Dances of the Victorian Old West
By Richard Duree
Everyone knows that dance was important to the Indians of the Old West. For them, it was a religious ritual, tied to their perception of the spirits of war and wealth.
The European-Americans who moved into the Indian Territory and created what we now call "the Old West" danced, too. They danced at every opportunity, but they danced for purely social and recreational reasons, adapting their dances under the pressures of frontier life into uniquely American folk dances, very differeent from the so-called "Country Western" dance of today.
Consider who these people were; farmers from rocky, worn-out farms of New England and Appalachia; Southerners from a destroyed South; restless youth from crowded Eastern cities; gold-seekers and adventurers from everywhere, all scattered over a land two thousand miles wide and two thousand miles high.
For most, life was hard and riches were only a dream and, like the land-bound European peasant, dance became an important form of socializing; dance is cheap and ready entertainment for improverished folk and it appears in almost every folk culture on earth.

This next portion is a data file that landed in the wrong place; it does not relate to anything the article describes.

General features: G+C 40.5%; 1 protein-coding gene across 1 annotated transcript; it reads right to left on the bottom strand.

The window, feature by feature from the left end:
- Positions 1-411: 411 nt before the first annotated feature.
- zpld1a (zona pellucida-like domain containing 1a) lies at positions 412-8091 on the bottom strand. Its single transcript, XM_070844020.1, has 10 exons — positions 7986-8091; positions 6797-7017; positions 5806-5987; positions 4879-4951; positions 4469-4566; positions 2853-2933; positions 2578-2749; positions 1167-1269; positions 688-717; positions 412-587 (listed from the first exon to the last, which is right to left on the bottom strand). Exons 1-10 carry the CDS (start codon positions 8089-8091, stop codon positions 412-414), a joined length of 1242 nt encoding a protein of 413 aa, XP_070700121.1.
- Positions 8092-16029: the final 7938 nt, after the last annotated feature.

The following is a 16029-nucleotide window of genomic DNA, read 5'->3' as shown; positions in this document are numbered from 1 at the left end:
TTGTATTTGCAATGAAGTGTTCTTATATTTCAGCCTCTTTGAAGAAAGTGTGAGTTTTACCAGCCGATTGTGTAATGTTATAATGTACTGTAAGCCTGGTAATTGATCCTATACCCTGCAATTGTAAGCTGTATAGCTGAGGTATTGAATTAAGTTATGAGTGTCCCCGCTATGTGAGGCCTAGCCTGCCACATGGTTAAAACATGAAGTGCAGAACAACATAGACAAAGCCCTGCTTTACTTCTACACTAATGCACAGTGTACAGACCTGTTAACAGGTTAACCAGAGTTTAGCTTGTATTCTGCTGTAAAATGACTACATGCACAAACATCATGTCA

Since most of the original White immigrants were of Northern European origin, the dances they brought with them were European couple dances; the Germans brought the waltz and mazurka and schottische; the Czechs the polka; the New Englanders their lancers; the Appalachian farmers brought their clog and Big Circle Dance and the Kentucky Running Set. The ingredients were all there and they proceeded to combine them to suit their own needs and tastes.
The waltz and polka and mazurka remained pretty much unchanged, except perhaps not quite as refined as in the East rough-hewn men willingly took the part of women in the dance (women were scarce and more rarely unattached). A gent would tie a scarf around his arm or don an apron to designate his role as being one of the "fairer sex," and off a-waltzing he would go with an equally grubby fellow cowboy or miner.
The European couple dances were quickly adopted by the Mexican population along the border and delightful Mexican versions of the waltz, polka, and schottische are still popular today.
But the set dances and the quadrilles were greatly altered to suit the needs of the time and place. The New England "lancer" and "contra" had evolved from old English Country Dances into a highly formalized quadrille form with a rehearsed seuence of figures contrived by a professional dance master. Widely scattered cowboys could no way learn and remenber the sequences from one dance to another, so that didn't work.
What did work was the Appalachian Big Circle dance and the Kentucky Running Set, with their called figures. Combined with the quadrille, the figures evolved into what we now call the "square dance," our "national dance," and one of the most well-known images of America throughout the world.
Used with permission of the author.